As the new calendar year approaches, I can’t help but anticipate the coming spring semester — and to hold out the hope that this one will be the semester in which none of my students commits plagiarism. Otherwise, I’m facing a perfect 12-semester streak.
Near the end of last semester, one of my colleagues related a tale of dishonesty so brazen that it struck us as one for the books. (Or the blogs, anyway.) The crowning offense was that it was committed in the course of an extra credit assignment.
A number of professors offer their students the opportunity to earn extra credit points by going to talks or events that have something to do with the subject matter of their course, and then writing a page or two describing the high points of the event and connecting it to something from the course. (I myself don’t offer this kind of extra credit, but then again I’m a big meanie.)
As you might expect, some of the events flagged as worth going to in order to get extra credit are also the sorts of events that professors themselves might attend — an interesting talk by a scholar visiting from another institution, for example.
Well, my colleague had specified that students who attended one of a number of sponsored talks by scholars visiting the campus and then wrote 600 words evaluating and analyzing the talk could earn some extra credit. My colleague received an extra credit essay about a talk that had relatively small attendance — although my colleague was one of the handful of people who went to hear the talk. Three of my colleague’s students were also at the talk.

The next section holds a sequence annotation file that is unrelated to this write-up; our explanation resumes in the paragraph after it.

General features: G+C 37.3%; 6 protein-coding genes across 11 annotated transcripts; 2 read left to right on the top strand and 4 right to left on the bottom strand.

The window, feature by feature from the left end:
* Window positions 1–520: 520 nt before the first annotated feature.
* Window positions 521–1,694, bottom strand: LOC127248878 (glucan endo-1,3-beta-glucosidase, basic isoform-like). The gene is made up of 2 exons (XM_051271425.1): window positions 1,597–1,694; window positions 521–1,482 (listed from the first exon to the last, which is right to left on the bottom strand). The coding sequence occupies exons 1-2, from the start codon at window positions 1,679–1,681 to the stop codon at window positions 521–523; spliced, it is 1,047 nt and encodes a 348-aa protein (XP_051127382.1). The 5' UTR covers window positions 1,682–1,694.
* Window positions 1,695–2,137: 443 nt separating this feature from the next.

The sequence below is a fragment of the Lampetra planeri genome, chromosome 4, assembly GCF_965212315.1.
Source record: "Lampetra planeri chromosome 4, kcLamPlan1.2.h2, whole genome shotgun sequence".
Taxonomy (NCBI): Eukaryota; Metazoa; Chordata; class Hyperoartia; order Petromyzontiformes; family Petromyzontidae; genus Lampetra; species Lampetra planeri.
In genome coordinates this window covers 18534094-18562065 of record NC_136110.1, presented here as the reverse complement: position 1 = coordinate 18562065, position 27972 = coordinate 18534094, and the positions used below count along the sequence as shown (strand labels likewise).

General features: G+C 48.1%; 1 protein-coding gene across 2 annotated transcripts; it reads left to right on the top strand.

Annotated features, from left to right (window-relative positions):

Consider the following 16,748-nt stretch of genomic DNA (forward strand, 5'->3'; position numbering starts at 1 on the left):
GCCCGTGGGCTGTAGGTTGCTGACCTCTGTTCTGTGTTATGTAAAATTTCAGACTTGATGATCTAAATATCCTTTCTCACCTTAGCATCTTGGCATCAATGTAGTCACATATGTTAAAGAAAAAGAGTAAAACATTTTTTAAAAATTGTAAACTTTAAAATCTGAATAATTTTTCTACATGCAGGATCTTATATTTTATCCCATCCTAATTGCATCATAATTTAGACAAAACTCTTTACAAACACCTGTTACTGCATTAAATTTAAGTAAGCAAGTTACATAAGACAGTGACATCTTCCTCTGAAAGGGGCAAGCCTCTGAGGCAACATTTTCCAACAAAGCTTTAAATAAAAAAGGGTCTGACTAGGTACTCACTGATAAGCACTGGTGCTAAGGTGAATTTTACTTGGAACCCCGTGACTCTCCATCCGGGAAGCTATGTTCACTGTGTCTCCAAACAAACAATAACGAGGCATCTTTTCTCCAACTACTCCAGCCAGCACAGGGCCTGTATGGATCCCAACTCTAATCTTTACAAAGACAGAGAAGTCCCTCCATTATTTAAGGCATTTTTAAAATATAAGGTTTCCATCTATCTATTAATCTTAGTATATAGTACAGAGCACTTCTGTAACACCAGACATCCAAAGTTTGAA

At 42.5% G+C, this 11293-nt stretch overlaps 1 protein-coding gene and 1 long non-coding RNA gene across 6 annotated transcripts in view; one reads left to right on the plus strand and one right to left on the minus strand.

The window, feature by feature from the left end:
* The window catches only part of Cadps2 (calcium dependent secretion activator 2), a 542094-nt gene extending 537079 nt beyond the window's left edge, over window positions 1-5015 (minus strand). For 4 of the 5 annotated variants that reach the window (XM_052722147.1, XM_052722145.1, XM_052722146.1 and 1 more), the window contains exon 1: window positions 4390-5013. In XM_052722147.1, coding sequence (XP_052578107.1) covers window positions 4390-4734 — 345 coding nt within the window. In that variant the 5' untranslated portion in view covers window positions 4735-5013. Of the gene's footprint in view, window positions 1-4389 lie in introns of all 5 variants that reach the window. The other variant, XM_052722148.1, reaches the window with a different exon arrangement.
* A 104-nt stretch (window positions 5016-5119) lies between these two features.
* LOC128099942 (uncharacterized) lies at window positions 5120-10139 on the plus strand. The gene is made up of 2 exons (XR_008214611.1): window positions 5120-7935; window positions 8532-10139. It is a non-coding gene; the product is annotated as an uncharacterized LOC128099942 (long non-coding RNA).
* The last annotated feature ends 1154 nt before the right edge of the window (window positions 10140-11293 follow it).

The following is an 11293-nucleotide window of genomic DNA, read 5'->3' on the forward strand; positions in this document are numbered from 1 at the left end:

None of these three was the author of the extra credit essay.
My colleague then contacted the student of the extra credit essay. The student at first made noises that suggested actually having been at the talk in question. But after my colleague broke the news that the audience was small enough that there was no crowd in which to get lost, the student admitted to not attending the talk. In essence, the student said, “I figured if I still wrote something about the subject of the talk, it would be worth some extra credit, so I did some research on the internet.”
Of course, not a scrap of this research was cited at all. As a result, an attempt to appear to have been someplace one was not — for extra credit points — gets written up as plagiarism.
Sometimes you’re just better off concentrating on the points that were built into your course in the first place.